Historic Plantations Abruptly End Wedding Event Hosting, Concerts

The Battle of Franklin Trust recently announced that it is putting an end to weddings and events at three historic plantation sites it manages in Williamson County – the Carnton home, Carter House, and Rippavilla.

The Battle of Franklin Trust is a 501(c)(3) corporation with a mission of preserving, understanding, and interpreting the story of a people forever impacted by the American Civil War. The group announced on its website that weddings and events will no longer be scheduled at any of the three historical sites.

“Effective immediately we will no longer be booking weddings at any of the sites that we manage,” the group’s website states. “The weddings that we currently have on our schedule will be the last. Our summer concert series will also be retired as well as Bootlegger’s Bash.”

A concert that had been scheduled at Carnton on July 31st was canceled and tickets have been refunded with no makeup date, the website also notes.

Looking forward, the group states on its website that “the focus must shift almost solely to the 100,000+ visitors who come out every year” and must be “on the future and how to respectfully manage” the three historic sites.

“Things have changed quite a lot in the past decade. The changes over the past 30-40 years are profound,” the group further states on its website. “Sites like Carnton, Carter House, and Rippavilla have an important role to play in the future. Great social upheaval and slavery led to the American Civil War, the war itself inflicted a terrible human cost, and we have charted a course for over a century and a half since then trying to come to grips with what happened. Great social upheaval in our time, over the past and the future, has created a reckoning at historic sites. It has also created tremendous opportunities.”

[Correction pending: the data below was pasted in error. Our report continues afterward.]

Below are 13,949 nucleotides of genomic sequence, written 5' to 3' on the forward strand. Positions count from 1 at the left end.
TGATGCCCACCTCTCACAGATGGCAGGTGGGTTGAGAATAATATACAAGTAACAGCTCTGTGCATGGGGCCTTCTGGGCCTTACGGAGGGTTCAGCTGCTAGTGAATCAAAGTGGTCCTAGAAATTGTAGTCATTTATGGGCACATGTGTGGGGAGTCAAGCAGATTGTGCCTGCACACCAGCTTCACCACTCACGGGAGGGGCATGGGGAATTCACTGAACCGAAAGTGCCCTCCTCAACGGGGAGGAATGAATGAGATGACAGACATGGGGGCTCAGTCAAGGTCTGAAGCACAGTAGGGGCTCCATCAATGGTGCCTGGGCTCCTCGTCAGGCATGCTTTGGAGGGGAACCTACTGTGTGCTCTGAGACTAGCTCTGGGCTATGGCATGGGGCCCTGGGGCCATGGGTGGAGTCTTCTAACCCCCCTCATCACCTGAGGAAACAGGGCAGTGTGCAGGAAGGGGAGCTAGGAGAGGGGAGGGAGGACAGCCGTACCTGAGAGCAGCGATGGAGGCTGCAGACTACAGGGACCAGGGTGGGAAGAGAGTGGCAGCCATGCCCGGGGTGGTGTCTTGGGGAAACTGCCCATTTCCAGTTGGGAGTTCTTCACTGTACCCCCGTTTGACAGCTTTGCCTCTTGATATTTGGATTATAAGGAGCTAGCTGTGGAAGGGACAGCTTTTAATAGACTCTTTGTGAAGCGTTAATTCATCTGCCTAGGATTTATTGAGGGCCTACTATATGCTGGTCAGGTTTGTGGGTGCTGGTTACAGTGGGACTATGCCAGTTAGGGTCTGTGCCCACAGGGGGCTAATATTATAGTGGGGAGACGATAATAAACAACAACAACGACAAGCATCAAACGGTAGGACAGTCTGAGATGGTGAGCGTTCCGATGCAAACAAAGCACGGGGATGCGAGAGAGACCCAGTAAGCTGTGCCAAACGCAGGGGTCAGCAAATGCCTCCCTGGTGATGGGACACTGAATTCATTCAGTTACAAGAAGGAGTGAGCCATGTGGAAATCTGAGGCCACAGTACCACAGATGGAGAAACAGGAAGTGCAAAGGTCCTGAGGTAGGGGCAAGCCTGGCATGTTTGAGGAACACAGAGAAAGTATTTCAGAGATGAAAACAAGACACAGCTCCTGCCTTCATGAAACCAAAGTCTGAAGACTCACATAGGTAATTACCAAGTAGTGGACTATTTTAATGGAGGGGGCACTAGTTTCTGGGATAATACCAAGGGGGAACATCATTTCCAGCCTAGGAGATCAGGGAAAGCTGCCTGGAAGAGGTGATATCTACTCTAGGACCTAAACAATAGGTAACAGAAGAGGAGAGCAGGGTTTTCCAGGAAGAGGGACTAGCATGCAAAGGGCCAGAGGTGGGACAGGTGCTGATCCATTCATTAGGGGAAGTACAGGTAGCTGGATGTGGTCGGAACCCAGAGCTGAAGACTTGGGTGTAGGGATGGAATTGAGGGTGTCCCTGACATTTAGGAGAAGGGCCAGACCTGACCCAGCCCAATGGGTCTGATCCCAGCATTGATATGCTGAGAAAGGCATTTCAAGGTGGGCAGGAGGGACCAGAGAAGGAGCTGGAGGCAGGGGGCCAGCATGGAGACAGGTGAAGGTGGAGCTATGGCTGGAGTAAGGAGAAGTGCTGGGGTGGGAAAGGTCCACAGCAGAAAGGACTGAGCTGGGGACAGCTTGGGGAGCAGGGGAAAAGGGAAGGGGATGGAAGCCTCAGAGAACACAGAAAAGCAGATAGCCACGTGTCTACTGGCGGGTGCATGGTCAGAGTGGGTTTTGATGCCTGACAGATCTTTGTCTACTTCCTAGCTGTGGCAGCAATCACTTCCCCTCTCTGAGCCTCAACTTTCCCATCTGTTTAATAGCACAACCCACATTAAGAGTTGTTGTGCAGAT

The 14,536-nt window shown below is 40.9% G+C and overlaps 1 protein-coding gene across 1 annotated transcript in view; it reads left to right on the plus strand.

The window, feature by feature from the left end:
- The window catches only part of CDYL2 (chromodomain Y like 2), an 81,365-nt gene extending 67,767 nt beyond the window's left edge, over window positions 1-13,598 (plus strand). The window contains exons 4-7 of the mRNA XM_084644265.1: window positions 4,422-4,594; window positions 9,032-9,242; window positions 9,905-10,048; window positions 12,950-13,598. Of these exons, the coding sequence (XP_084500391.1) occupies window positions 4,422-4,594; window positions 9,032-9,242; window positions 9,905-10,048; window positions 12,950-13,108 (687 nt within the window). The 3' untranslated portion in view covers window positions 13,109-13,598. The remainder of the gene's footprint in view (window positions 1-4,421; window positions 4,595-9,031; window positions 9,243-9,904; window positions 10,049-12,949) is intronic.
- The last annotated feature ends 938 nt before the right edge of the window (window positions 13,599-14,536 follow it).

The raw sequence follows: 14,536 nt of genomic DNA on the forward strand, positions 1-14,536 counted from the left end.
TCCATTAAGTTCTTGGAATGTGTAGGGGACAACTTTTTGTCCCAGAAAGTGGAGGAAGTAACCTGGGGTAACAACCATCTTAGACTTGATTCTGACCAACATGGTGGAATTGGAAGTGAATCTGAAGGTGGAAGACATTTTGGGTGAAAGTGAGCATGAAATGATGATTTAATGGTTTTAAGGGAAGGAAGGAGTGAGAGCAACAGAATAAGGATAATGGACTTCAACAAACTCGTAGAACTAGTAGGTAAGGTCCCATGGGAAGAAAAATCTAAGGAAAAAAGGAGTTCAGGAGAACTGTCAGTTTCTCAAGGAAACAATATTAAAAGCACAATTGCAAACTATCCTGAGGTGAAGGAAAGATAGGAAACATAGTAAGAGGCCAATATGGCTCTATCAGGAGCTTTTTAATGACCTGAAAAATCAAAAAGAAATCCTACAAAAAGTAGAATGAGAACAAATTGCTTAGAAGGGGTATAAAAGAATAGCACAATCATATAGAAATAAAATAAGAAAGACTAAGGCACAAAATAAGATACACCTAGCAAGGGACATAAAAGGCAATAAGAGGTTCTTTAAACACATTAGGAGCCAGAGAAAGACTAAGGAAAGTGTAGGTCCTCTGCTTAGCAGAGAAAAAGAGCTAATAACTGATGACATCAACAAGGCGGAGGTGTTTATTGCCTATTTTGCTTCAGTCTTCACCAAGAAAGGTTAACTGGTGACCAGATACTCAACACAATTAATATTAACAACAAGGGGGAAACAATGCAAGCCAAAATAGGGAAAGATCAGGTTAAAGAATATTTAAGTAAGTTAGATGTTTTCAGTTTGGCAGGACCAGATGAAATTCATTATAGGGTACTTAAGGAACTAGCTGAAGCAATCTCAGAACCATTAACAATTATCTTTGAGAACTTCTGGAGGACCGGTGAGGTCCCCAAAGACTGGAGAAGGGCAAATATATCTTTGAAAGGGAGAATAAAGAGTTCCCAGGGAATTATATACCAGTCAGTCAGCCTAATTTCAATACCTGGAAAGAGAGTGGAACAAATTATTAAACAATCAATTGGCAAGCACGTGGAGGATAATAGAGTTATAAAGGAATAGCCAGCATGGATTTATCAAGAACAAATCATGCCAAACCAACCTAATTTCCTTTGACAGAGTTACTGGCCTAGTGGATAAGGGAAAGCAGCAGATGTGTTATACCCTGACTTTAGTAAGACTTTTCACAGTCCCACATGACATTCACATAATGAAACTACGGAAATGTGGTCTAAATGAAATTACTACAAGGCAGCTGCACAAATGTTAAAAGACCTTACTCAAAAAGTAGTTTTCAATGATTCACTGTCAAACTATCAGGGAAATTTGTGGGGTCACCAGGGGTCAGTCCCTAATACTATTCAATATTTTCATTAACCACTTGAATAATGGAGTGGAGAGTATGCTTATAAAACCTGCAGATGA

Aside from the cancellations, the group stated it will continue to hold its Legacy Dinner, commemorations of the Battles of Spring Hill and Franklin, and Descendants Reunion program going forward.

– – –

Kaitlin Housler is a reporter at The Tennessee Star and The Star News Network.
Photo “Rippa Villa” by The Battle of Franklin Trust.

Related posts

3 Thoughts to “Historic Plantations Abruptly End Wedding Event Hosting, Concerts”

  1. David Blackwell RN, BSN, CCM

    What a shame this is, cultural genocide at its worst.

    96% of all African Slaves went to the Caribbean, Latin and South America. Roughly only around 4% of Southerners actually owned slaves, and some of those were indeed Negro ‘free men of color.’

    Many white folk worked the same fields, on plantations, alongside black folk, and were sharecroppers. Everyone worked to feed and cloth themselves, and the rest of humanity.

    The actual ‘slave quarters’ behind my house, at Carnton Plantation, are better constructed than my modern townhome, which was built in 1985. With new windows, some insulation, plumbing and an HVAC, I would happily trade.

    The first tractors came along, soon after the War of Northern Aggression. The internal combustion engines were soon added to the fleet, where one tablespoon of gasoline had more potential caloric energy than one man could spend all day.

    Fast forward to America today, where freed slaves and poor whites moved off to the industrialized cities of the North, to take part in the Industrial Revolution, only to have those jobs moved offshore, and those cities gutted, as the CIA smuggled in the drugs, and the banks laundered the money.

    Now, many are returning to their roots, back to Tennessee, both black and white, searching for opportunity. What I could do today, if I only had 40 acres and a small tractor (mule.)

    I know of one black farmer, who stayed on land, over in West Tennessee, as the rest of his family moved off to Memphis and St. Louis, as my own grandfather did. He sits happily now on over 1000 acres and is doing quite well. I have been invited to hunt his land.

    1. Lynn


      “The War of Northern Aggression”! So true.

      The winners write the history books